Remember that you, as the Host, are responsible for tax obligations. That means understanding your tax status and reporting income to HMRC if required. Your Airbnb payouts will be stored historically within your account’s ‘Transaction History’ section.
Have a look at our Airbnb payout guide to find out more about getting paid by Airbnb.
Now that you’ve yourself set up, you may want to check out our more detailed guide on being a successful Airbnb host. Here are some top tips for new hosts when managing their first bookings.
Greet guests in person
When a guest arrives, try to greet them in person to answer any questions and show them around. This added personal touch can be the difference between a four or five-star review. Even if you’re running Airbnb as a business and can’t be there yourself, try to send someone on your behalf to the property to offer in-person reassurance when a guest arrives.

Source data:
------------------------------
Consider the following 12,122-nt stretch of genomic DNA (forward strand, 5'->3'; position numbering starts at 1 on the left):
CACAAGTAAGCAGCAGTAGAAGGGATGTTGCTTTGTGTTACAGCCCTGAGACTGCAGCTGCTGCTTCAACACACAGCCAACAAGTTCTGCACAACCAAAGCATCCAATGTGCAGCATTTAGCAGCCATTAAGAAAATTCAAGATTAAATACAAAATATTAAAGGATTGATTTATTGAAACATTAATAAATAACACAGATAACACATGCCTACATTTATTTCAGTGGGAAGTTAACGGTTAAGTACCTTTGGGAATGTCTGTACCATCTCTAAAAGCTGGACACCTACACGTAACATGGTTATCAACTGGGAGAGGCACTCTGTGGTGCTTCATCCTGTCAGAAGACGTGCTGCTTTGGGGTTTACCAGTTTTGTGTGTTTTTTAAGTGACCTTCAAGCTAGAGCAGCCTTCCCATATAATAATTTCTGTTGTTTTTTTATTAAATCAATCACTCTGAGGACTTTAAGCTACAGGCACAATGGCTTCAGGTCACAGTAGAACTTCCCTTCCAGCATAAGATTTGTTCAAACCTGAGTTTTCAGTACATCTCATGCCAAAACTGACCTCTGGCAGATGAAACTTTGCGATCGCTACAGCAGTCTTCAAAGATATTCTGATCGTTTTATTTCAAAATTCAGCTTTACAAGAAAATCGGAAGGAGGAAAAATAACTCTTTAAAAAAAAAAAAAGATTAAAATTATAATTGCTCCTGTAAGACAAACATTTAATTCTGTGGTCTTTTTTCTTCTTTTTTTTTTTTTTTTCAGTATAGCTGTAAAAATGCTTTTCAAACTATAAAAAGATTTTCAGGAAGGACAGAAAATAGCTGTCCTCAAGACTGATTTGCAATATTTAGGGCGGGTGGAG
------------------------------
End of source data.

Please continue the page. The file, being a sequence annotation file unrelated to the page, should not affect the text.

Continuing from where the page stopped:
Top up the basics
Some of the best stays are those that feel as though a Host has thought of everything. For great Hosts, that doesn’t even take much effort. Just think of the daily essentials a guest may need and put them in your property. Think about tea and coffee, optional added pillows or blankets, shower gel and shampoo, toothpaste etc.
Aim for Superhost status ASAP
The best Hosts can be awarded a special ‘Superhost’ status by Airbnb. This status gives you added visibility when guests search for properties and makes it more likely you’ll win a booking. Try to achieve Superhost status quickly and maintain it by following Airbnb’s guidelines.
As a final point, remember to sort the right insurance before starting your hosting journey. As a responsible Host, you may be better served by taking out a full Airbnb Host insurance package to protect you from every angle. Good luck in your hosting journey, and contact us with any Airbnb insurance queries today.